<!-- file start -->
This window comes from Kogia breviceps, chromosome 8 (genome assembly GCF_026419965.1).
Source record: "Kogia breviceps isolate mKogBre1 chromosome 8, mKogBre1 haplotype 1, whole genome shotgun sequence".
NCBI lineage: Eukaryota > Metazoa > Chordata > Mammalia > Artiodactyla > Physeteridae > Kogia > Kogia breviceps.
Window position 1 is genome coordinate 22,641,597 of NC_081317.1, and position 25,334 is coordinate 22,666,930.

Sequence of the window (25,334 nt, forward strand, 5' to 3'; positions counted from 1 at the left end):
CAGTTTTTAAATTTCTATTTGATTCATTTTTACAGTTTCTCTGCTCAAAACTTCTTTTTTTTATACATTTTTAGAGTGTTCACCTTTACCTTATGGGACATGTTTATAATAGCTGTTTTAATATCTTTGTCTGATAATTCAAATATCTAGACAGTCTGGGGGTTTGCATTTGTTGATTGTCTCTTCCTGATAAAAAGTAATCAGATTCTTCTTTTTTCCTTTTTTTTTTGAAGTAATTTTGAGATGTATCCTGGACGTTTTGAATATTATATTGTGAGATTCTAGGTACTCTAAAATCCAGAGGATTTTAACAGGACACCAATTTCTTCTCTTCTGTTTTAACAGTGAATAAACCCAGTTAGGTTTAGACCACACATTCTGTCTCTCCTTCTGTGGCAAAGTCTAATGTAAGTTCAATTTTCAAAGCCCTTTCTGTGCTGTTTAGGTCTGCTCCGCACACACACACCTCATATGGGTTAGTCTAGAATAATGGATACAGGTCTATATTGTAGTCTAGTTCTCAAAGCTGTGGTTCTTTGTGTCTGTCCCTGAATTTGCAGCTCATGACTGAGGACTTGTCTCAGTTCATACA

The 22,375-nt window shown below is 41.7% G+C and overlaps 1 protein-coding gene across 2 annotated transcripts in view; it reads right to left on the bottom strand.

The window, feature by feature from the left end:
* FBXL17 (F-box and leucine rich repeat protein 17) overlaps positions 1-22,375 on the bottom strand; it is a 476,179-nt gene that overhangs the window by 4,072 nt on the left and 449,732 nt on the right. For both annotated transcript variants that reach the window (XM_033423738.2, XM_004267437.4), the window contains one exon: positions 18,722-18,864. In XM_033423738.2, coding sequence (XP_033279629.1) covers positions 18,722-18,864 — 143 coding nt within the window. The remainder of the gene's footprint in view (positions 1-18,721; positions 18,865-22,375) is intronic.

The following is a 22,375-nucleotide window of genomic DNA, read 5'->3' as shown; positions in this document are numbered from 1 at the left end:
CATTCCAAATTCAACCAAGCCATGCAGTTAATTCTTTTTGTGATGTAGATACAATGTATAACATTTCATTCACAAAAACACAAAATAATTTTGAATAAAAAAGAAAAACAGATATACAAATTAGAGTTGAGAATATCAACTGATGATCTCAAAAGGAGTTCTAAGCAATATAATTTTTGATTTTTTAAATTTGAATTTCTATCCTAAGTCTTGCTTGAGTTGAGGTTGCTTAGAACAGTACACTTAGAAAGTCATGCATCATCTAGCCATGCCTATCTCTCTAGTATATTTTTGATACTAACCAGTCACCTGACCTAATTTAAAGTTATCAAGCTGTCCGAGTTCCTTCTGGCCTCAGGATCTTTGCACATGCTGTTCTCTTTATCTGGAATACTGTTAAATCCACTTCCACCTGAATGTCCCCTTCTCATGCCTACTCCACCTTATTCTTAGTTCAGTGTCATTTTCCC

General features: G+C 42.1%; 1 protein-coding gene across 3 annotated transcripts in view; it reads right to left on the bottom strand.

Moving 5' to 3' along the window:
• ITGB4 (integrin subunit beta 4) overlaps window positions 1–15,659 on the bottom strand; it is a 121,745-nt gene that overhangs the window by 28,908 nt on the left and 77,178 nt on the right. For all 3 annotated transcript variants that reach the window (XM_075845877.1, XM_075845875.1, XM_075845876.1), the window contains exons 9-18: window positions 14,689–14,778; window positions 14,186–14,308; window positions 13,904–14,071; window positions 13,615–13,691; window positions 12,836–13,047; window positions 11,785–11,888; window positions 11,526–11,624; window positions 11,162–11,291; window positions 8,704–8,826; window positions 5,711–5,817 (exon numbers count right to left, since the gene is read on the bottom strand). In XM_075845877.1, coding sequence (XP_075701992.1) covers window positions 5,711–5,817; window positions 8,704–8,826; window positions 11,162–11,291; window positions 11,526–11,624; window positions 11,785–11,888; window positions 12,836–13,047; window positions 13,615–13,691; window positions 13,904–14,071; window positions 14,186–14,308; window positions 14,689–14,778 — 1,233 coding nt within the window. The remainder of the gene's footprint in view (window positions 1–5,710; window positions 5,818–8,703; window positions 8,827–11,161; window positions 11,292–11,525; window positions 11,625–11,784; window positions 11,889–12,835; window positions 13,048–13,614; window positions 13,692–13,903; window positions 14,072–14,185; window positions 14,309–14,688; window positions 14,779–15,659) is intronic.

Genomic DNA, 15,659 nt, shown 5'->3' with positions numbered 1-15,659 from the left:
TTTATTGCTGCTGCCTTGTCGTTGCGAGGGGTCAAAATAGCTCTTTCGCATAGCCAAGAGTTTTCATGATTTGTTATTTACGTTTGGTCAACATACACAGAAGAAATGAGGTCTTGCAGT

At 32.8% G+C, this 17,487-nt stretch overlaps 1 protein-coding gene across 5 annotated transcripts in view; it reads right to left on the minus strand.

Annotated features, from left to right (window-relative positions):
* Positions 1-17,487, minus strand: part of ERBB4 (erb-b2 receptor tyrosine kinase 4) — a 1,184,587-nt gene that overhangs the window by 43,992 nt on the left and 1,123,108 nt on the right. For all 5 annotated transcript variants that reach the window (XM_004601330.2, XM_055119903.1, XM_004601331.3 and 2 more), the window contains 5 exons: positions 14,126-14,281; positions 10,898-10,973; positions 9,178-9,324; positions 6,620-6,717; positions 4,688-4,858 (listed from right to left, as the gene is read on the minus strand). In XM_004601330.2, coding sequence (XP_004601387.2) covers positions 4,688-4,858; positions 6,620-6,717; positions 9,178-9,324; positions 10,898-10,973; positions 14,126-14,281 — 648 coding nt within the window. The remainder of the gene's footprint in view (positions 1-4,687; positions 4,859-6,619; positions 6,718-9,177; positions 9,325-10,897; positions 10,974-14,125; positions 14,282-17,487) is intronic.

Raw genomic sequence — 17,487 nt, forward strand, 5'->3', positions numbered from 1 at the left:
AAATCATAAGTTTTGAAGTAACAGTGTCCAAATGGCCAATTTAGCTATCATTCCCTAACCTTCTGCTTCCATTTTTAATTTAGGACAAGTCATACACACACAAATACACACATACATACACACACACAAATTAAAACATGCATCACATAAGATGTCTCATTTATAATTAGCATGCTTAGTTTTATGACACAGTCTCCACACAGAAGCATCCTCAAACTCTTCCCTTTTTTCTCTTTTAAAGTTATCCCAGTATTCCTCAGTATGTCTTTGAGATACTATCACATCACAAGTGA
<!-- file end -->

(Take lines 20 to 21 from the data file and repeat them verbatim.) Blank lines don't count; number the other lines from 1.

Raw genomic sequence — 17,487 nt, forward strand, 5'->3', positions numbered from 1 at the left:
AAATCATAAGTTTTGAAGTAACAGTGTCCAAATGGCCAATTTAGCTATCATTCCCTAACCTTCTGCTTCCATTTTTAATTTAGGACAAGTCATACACACACAAATACACACATACATACACACACACAAATTAAAACATGCATCACATAAGATGTCTCATTTATAATTAGCATGCTTAGTTTTATGACACAGTCTCCACACAGAAGCATCCTCAAACTCTTCCCTTTTTTCTCTTTTAAAGTTATCCCAGTATTCCTCAGTATGTCTTTGAGATACTATCACATCACAAGTGA